Zhu Hui, also known as Ivory Tower, graduated from the Beijing Film Academy with a BA in animation. Her talents extend to 2D animation, illustration, graphic design, comics, bookbinding and stage design. Last December she released an animation called “Red scarf and exercise book”, which was included in the travelling social-media exhibition Get It Louder. Here, she talks to Chimney about the classic Chinese tale of utopia – a place called Peach Blossom Shangri-la, immortalised in Tao Yuanming’s fourth-century poem of the same name. A lost fisherman discovers a remote, beautiful land, full of blooming peach trees and contented people, and spends the rest of his life trying unsuccessfully to return. Today, various areas in China – Taoyuan district in Hunan, the Lushan mountain range in Jiangxi – draw tourists by claiming that they are the true Peach Blossom Shangri-la.
Illustration: self potrait by Zhu Hui
Chimney The current issue of Special Comix is about the future. Chinese comics seem to be all about that kind of fantasy, and never about the boring parts of our daily lives. But I feel your comics explore daily life in a warm, familiar way.
Zhu Hui The future to me is like the early spring. People want to see flowers, they are full of expectation, but the flower season has not yet come.
C Tell me about the story you published in this issue.
ZH It’s called “Utopia” [literally, “Peach Blossom Shangri-la”]. It’s a travel journal from when I visited one of those real-life utopias. To be honest, there’s nothing that exciting, just some impressions about the place. When I saw something, when there was some sparkle in my head, I transformed it into drawings. I am impressed by the landscape there, the isolation from the city. I think the real-life utopia is quite pretty; we just missed the timing. We went there too early, so we visited the utopia without peach blossoms.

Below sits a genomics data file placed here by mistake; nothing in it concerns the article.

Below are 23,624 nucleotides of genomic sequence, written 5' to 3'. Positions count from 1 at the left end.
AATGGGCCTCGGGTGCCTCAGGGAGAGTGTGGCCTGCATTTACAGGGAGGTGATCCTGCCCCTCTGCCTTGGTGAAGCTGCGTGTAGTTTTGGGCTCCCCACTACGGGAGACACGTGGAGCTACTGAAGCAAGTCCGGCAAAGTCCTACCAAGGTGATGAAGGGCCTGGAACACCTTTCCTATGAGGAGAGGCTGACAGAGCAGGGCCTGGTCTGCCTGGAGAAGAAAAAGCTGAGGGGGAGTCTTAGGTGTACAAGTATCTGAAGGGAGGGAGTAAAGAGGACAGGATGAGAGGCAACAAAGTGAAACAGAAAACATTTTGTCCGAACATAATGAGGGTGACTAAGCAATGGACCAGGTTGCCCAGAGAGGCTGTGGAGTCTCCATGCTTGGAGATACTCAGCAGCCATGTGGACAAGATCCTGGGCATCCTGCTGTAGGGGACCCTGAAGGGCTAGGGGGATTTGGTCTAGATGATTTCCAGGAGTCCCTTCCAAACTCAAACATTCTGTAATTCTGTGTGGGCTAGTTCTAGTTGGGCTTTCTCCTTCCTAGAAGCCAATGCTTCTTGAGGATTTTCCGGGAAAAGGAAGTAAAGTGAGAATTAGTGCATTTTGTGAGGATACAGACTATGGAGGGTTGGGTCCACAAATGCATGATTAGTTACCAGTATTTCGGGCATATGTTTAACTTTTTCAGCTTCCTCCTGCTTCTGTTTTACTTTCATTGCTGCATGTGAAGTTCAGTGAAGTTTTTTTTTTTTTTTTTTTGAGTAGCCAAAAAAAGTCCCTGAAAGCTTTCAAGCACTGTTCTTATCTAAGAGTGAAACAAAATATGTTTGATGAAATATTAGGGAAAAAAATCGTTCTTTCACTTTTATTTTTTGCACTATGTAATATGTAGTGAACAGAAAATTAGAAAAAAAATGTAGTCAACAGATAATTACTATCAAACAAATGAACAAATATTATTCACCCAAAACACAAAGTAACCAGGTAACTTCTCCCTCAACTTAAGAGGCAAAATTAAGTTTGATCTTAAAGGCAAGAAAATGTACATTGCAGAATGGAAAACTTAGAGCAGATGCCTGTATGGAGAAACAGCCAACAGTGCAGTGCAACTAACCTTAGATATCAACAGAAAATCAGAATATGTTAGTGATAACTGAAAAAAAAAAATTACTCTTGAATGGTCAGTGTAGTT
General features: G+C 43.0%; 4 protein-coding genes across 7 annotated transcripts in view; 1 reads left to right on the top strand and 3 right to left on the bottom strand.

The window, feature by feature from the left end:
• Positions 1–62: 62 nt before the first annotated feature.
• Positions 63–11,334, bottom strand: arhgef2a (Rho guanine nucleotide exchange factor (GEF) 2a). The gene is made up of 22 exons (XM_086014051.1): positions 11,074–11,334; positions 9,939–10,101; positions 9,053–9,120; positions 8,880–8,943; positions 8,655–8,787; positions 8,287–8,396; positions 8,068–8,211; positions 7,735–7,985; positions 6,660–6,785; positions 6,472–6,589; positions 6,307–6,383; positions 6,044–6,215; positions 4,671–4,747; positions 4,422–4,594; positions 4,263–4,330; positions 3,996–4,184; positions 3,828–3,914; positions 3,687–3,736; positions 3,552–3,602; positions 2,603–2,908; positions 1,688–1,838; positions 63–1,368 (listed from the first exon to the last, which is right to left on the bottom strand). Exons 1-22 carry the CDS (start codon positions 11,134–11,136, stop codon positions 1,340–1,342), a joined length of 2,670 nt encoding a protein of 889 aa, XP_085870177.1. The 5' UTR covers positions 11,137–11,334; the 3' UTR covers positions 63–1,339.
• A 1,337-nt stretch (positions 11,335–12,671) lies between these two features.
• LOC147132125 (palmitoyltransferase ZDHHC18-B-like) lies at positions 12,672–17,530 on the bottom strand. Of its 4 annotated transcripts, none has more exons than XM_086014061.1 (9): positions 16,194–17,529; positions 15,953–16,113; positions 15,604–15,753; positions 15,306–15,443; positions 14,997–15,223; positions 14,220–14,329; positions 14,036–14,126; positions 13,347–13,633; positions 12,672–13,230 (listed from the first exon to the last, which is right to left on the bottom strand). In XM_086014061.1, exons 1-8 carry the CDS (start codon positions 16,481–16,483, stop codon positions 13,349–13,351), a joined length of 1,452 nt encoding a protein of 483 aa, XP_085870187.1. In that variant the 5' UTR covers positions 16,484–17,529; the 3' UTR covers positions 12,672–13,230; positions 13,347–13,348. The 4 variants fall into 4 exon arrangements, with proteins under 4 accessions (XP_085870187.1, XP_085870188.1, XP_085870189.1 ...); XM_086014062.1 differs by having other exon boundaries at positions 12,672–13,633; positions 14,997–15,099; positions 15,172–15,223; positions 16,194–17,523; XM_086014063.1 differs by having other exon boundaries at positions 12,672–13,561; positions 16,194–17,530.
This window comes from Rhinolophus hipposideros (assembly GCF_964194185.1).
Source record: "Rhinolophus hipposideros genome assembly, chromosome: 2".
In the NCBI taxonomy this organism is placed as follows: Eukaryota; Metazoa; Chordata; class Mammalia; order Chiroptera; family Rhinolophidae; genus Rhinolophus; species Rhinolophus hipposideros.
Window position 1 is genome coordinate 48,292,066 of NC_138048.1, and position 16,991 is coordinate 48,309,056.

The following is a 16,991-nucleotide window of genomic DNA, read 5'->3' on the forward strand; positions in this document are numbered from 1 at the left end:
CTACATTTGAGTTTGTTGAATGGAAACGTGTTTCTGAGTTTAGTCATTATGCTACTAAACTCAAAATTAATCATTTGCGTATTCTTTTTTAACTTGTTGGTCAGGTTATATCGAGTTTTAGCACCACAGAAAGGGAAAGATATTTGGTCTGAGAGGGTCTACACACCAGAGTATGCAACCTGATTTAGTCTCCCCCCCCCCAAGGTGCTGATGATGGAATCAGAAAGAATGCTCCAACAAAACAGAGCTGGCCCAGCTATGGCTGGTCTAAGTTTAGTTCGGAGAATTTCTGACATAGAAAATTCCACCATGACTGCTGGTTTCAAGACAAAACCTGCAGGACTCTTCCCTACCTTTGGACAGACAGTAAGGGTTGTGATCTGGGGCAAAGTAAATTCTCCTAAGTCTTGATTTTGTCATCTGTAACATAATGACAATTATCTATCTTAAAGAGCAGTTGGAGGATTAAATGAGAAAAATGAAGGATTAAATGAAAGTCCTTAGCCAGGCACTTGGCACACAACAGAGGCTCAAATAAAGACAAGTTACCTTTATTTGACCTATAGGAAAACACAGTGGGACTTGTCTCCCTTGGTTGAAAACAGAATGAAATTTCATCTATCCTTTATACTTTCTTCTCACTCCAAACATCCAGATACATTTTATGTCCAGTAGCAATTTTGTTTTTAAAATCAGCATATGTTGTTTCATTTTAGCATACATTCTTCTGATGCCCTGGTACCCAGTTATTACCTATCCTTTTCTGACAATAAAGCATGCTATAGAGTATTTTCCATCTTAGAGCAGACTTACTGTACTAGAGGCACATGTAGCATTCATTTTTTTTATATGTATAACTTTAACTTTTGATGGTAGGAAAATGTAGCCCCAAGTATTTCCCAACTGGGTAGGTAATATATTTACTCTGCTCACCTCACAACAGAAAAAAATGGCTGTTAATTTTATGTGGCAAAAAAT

C When do you think you will discover your own style?
ZH I think I haven’t seen as much in life as other people – I’m still learning. I actually fell in love with comics when I was young. At the time, Japanese comics were so popular, I used to copy Sailor Moon all the time! But I was way too shy to even go to the bookstore to get comics.I started to buy comics when I was in high school, and tried to create something by coping others’ styles. I’ve seen a lot more stuff, from different counties, now, and not only comics. But when you go for a certain style, you will get tired eventually. So I started to do freestyle – I draw what I want. I guess this is just like waiting for spring, not realising that it has come. Maybe soon the catkins will fly all over the sky. This kind of thing cannot be rushed – you cannot chase success. Otherwise, it will be just like the Shangri-la poem, coming all the way back empty-handed. Success will come; you just need to sit and wait. If you’re lucky, you’ll get it; if you don’t, it’s still been a nice dream.
C That’s an interesting way to interpret the Shangri-la poem.
ZH Once you’ve seen it and imagined it, it’s kind of like you possess it.
C I also think we shouldn’t have too-high expectations for Chinese comics. The journey of life is very nice, but if you always think you have to achieve something wonderful, you will probably be disappointed at the end.
ZH That’s why the journey with no ending is the best. §